Picture Quality Comparison Hulu Live vs YouTube TV - Scripted Content
Posted by: MB
In the past I had attempted to compare picture quality across streaming, cable, and OTA sources for sports content. I had always focused on live sports because in my opinion anyone who is particularly concerned about picture quality shouldn't be watching pre-recorded, scripted content via linear TV (cable, ota, satellite, live tv streaming services). On-demand streaming (Netflix, Hulu, Apple TV, Google, Network Apps, etc.) or Blu-Ray are a much better choice for picture quality.
A Reddit user reached out to me and asked if I could test some scripted TV content and provided a specific example in which the picture quality provided by one service was markedly different. Since I had some specifics I sat down to take some screenshots and share the results.
For this test I am comparing an episode of Law and Order being shown on the USA Network.
IMPORTANT NOTE: Unless you launch the show from the live tv guide, Hulu will silently switch to an on-demand version of a show if one is available. This even applies to "DVR Recordings."
This is a great feature as the on-demand content looks substantially better than the live content. However, if you are trying to compare live tv providers it can end up being a false comparison. This did happen to me when trying to use "DVR" recordings of Law and Order so I captured screenshots from two live broadcasts to even the playing field. For this show the on-demand version can easily be identified as it does not have the "USA Network" logo on the bottom left.
Testing: As mentioned above, this was tested by loading both provider streams side-by-side and grabbing a collection of screenshots throughout the broadcast. the playback controls are not accurate enough to get a frame accurate match, but I did get it very close.
After reviewing the captured screenshots I decided to keep this post simple and just focus on a specific sections within a single screenshot.
Screen Calibration: It was suggested to me that the differences between providers are most noticeable in dark content. In dark content screen calibration is critical. An improperly calibrated display (black level / "brightness" set too high) can reveal parts of the image that were not meant to be seen. To simulate this and provide a worst case scenario I will also be comparing images in which I intentionally boosted the brightness.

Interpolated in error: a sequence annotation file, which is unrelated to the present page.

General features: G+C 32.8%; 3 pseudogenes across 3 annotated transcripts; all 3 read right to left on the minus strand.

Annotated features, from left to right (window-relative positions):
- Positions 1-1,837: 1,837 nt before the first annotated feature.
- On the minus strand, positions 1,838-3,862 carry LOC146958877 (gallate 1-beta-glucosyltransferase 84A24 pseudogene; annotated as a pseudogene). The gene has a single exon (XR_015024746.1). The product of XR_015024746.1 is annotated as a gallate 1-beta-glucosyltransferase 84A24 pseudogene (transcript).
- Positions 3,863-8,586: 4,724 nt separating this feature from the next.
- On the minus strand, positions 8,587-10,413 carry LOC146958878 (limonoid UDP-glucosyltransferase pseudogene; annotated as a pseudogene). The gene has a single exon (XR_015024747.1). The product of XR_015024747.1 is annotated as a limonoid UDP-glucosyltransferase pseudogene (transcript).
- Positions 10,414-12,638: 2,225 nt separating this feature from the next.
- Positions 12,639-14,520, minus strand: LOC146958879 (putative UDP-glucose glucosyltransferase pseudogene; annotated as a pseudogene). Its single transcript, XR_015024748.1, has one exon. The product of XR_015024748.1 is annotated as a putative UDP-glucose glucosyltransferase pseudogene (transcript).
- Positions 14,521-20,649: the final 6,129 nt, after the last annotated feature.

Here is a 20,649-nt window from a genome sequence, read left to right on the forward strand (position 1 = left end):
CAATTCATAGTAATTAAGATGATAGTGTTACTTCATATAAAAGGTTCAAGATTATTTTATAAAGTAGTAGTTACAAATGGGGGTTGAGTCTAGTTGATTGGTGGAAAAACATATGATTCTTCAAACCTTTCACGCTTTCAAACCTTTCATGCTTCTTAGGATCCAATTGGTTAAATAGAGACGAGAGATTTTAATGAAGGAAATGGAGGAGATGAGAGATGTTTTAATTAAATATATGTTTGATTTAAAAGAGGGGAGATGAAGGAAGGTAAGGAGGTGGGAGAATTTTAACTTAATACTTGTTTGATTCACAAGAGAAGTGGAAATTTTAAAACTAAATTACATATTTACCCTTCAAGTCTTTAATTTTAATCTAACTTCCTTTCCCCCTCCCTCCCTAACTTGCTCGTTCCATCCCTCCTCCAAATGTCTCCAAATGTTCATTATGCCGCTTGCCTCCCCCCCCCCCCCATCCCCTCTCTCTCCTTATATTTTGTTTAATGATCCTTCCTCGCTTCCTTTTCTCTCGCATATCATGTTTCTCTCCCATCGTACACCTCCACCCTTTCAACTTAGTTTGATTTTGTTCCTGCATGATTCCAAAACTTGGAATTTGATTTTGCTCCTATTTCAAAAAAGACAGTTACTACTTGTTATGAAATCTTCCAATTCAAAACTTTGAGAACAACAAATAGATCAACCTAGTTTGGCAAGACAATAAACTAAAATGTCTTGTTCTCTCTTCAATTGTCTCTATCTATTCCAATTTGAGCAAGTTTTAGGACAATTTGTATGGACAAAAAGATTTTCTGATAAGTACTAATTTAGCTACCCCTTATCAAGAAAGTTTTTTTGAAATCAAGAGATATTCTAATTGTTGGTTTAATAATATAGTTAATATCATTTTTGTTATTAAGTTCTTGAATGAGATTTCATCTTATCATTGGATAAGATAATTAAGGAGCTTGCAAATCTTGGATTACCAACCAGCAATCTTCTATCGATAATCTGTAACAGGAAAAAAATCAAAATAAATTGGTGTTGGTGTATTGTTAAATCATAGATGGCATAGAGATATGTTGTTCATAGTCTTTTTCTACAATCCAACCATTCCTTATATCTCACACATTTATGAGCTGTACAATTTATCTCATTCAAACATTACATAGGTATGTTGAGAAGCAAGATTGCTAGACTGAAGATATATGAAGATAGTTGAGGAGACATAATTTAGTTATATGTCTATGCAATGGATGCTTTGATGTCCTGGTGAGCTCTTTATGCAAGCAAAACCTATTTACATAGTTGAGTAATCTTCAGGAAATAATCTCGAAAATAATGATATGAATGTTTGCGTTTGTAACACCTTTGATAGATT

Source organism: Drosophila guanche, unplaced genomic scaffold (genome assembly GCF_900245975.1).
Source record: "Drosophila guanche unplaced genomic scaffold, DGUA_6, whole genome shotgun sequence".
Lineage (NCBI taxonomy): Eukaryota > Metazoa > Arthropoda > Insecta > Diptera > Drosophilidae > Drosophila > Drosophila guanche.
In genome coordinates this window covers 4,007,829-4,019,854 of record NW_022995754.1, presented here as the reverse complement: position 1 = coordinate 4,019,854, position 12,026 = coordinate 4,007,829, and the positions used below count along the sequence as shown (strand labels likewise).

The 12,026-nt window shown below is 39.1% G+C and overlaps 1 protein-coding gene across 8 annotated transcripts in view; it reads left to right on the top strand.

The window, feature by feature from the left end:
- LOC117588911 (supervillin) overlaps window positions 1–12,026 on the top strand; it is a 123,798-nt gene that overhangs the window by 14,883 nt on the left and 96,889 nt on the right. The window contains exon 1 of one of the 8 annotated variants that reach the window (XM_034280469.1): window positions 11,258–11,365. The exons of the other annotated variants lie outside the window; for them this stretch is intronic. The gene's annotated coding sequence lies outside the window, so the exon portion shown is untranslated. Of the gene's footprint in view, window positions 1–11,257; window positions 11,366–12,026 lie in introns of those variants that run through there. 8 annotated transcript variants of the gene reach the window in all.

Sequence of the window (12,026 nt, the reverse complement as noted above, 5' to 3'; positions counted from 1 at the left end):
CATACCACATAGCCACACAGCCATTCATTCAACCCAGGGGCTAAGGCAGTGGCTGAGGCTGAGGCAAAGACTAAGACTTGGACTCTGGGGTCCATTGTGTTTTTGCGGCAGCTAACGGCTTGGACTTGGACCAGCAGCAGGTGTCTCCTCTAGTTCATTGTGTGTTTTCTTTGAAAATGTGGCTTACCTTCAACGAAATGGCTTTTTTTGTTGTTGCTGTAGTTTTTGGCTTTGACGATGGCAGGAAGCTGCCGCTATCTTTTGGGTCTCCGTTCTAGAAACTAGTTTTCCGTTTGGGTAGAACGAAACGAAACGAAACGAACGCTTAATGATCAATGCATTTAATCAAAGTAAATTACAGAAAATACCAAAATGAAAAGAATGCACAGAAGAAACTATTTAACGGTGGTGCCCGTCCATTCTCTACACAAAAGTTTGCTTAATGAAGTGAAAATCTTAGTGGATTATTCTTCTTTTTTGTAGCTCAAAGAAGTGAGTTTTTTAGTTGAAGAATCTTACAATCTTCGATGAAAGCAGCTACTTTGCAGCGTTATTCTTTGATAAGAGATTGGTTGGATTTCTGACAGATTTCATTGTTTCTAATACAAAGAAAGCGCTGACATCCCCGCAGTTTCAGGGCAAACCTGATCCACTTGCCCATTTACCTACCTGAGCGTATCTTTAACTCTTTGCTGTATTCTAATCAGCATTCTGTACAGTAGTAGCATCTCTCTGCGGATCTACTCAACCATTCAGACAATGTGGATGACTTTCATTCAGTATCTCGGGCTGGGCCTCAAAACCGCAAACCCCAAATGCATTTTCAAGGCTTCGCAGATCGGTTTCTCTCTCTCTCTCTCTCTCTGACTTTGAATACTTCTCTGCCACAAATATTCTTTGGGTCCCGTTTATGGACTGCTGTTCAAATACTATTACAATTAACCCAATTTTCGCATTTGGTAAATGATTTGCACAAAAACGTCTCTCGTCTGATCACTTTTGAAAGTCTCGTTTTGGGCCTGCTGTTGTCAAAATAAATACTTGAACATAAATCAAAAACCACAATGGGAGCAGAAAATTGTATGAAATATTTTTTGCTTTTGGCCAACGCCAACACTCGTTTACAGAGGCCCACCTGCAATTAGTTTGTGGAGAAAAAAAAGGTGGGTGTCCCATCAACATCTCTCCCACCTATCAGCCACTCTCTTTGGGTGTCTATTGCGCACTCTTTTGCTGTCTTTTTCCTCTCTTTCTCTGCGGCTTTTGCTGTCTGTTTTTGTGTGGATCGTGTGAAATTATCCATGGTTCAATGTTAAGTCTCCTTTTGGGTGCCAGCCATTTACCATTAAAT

Note: Please calibrate your displays.
These images are best viewed on a larger screen. On mobile devices you may need to zoom in to see the difference.
Please click the "toggle" button on each image to switch between the sources.
At calibrated brightness levels there is a noticeable loss of detail in the YouTube TV version. The image is smoother overall and the stripes on this individual's suit are completely gone on the YouTube version.
Boosting the brightness levels to simulate a poorly calibrated display brings all sorts of noise into view. The Hulu Live version is not great, but the YouTube TV version looks absolutely terrible. With the brightness boosted the missing details appear, but appear as a blurry blocky mess. It's bad.
This is very similar to the first image. At calibrated brightness the YouTube TV version mostly just looks softer. This smoothing does reduce the amount of macroblocks around the edges, but in exchange for less detail.
With the brightness level too high both images are poor. Noisy and full of macroblocks. Once again though, the YouTube TV version is definitely worse.
This is just a section cropped out of the background. Neither provider does well with this, especially with the artifically boosted brightness. The soft, smoothed out YouTube TV image is very visible on the green wall.
I'm actually going to stop here. I could compare hundreds of images from this Law and Order broadcast and they would all be the same result.
Conclusion: In previous blog posts I had focused my comparisons on live sports content. I still contend that outside of live sports or maybe live news there isn't really a reason for watching live, linear TV channels if you are someone who cares about picture quality. It doesn't matter if this live content is delivered via satellite, cable, or streamed over the Internet it is still at its core based on early 2000's digital television technology and doesn't stand up at all to being viewed on very large 4k displays.
In these previous live sports comparisons I found the picture quality was different, but not different enough for it to really matter.
In this test (Law and Order on the USA Network) especially if the content is viewed on a poorly calibrated display (ex. set on "vivid" picture mode), Hulu Live TV very much did provide a stream with better picture quality.
I can't say these results apply to all scripted content on all channels, nor can I say if it is YouTube's fault, or USA Network's (NBC) fault. But I can say for certain that Hulu Live TV looked better here.
Provided for reference.